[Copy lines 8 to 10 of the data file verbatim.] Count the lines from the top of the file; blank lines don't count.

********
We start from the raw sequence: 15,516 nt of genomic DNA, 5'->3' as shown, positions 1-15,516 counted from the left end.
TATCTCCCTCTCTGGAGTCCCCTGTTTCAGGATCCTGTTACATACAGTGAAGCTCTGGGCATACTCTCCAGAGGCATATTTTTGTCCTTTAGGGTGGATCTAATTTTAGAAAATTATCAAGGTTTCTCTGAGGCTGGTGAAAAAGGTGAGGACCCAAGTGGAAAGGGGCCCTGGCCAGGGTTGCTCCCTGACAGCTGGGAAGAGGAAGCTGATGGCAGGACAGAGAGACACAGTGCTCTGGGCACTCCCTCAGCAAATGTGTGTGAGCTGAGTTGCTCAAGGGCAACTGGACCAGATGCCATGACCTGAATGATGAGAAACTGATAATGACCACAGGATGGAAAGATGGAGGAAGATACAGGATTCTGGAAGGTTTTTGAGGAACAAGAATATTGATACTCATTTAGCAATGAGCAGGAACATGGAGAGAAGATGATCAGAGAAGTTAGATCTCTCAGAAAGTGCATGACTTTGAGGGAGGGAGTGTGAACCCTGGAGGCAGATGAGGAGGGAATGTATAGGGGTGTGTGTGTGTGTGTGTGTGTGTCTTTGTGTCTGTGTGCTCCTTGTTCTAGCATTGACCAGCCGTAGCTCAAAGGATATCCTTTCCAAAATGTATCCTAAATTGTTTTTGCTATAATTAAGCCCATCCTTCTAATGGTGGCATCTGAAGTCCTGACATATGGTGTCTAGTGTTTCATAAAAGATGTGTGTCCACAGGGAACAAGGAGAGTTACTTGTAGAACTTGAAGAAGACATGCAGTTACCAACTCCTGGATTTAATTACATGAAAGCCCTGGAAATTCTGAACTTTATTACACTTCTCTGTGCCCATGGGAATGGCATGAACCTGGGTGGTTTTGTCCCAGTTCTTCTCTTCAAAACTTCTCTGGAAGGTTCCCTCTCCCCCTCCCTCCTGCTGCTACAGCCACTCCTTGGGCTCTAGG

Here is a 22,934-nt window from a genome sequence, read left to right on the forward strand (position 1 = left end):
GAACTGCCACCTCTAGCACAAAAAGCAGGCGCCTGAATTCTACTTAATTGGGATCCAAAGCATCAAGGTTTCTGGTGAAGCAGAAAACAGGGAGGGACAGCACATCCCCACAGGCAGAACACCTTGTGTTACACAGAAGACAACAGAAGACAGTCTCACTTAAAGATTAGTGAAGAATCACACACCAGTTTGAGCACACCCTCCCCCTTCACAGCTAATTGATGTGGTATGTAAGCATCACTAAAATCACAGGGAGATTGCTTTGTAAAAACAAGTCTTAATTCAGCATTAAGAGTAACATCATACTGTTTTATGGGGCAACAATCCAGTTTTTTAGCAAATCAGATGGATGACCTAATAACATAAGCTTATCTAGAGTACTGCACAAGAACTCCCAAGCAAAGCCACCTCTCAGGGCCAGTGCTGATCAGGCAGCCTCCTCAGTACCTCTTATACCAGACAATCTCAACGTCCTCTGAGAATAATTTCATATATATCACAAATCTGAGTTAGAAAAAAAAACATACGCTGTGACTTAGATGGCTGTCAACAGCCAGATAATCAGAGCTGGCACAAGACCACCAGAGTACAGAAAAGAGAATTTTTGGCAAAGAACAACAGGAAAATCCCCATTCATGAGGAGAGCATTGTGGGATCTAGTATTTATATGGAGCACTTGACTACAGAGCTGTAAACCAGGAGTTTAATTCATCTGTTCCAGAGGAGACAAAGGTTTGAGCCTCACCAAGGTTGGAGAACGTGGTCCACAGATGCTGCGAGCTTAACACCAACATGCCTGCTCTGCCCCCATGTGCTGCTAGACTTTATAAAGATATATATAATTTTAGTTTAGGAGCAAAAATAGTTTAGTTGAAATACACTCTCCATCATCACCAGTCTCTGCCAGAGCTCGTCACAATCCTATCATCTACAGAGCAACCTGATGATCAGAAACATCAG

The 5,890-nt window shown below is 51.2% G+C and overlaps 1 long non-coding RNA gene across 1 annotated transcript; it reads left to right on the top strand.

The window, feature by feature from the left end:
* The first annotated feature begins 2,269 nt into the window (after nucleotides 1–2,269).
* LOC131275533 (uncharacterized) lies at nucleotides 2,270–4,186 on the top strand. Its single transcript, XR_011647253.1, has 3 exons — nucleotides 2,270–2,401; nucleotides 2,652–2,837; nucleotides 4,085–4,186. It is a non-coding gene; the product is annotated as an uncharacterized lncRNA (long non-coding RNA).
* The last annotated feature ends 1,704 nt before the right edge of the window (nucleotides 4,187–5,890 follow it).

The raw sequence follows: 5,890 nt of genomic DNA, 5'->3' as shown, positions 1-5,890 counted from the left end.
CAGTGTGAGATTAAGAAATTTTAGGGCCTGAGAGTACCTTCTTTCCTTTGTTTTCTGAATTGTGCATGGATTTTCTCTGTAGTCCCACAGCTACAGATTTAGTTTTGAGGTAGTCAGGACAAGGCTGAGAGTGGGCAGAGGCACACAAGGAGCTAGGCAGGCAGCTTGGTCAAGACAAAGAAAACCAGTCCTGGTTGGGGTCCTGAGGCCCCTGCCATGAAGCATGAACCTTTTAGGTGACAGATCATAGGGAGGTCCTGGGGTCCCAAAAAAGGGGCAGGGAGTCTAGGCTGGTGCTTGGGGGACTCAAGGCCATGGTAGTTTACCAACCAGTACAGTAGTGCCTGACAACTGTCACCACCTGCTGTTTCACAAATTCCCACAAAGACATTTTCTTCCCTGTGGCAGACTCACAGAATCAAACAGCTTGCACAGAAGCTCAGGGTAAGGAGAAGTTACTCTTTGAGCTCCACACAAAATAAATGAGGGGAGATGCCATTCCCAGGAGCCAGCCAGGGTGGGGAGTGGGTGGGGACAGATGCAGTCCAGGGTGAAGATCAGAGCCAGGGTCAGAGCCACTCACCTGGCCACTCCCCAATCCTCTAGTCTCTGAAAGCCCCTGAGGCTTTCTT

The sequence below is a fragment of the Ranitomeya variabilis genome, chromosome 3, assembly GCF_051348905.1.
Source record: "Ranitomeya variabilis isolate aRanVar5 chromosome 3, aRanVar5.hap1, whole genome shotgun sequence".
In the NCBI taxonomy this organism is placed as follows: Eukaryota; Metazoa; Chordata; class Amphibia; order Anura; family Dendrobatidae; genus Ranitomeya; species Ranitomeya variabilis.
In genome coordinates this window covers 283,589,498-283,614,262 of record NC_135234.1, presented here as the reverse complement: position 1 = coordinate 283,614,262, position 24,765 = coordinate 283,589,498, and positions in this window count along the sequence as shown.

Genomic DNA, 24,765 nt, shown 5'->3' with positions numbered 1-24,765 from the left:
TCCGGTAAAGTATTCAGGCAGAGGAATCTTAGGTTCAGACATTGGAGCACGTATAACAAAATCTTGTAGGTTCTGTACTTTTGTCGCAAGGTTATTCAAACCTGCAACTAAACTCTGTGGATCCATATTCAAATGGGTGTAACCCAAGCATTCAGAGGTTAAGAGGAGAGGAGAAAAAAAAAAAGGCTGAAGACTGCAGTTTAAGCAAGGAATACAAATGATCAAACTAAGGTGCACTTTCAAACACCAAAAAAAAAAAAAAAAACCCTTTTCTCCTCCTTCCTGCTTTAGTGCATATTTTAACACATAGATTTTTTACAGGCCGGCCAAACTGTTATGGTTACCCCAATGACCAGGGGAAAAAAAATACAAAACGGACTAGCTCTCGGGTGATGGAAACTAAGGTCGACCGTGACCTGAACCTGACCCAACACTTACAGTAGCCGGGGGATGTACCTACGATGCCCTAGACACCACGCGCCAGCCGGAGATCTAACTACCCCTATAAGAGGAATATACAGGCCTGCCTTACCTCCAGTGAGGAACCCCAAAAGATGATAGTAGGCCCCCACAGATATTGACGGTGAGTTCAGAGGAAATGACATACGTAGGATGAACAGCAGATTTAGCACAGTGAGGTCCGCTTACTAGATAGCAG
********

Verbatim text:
* LOC131275533 (uncharacterized) lies at nucleotides 2,270–4,186 on the top strand. Its single transcript, XR_011647253.1, has 3 exons — nucleotides 2,270–2,401; nucleotides 2,652–2,837; nucleotides 4,085–4,186. It is a non-coding gene; the product is annotated as an uncharacterized lncRNA (long non-coding RNA).
* The last annotated feature ends 1,704 nt before the right edge of the window (nucleotides 4,187–5,890 follow it).

The raw sequence follows: 5,890 nt of genomic DNA, 5'->3' as shown, positions 1-5,890 counted from the left end.